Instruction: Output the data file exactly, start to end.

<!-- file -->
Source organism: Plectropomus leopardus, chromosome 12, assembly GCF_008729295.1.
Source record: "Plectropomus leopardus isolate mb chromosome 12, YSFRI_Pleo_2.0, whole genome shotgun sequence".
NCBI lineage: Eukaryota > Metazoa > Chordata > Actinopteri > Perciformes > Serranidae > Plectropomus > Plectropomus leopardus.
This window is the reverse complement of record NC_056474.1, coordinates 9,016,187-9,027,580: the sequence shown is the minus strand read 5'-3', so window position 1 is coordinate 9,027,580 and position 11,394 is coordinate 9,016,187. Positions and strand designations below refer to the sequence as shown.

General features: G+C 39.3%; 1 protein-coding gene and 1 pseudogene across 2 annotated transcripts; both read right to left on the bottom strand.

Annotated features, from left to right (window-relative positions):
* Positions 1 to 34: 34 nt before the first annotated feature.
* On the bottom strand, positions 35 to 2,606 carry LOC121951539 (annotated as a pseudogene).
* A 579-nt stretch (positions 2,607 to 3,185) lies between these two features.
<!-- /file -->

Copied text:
Source organism: Plectropomus leopardus, chromosome 12, assembly GCF_008729295.1.
Source record: "Plectropomus leopardus isolate mb chromosome 12, YSFRI_Pleo_2.0, whole genome shotgun sequence".
NCBI lineage: Eukaryota > Metazoa > Chordata > Actinopteri > Perciformes > Serranidae > Plectropomus > Plectropomus leopardus.
This window is the reverse complement of record NC_056474.1, coordinates 9,016,187-9,027,580: the sequence shown is the minus strand read 5'-3', so window position 1 is coordinate 9,027,580 and position 11,394 is coordinate 9,016,187. Positions and strand designations below refer to the sequence as shown.

General features: G+C 39.3%; 1 protein-coding gene and 1 pseudogene across 2 annotated transcripts; both read right to left on the bottom strand.

Annotated features, from left to right (window-relative positions):
* Positions 1 to 34: 34 nt before the first annotated feature.
* On the bottom strand, positions 35 to 2,606 carry LOC121951539 (annotated as a pseudogene).
* A 579-nt stretch (positions 2,607 to 3,185) lies between these two features.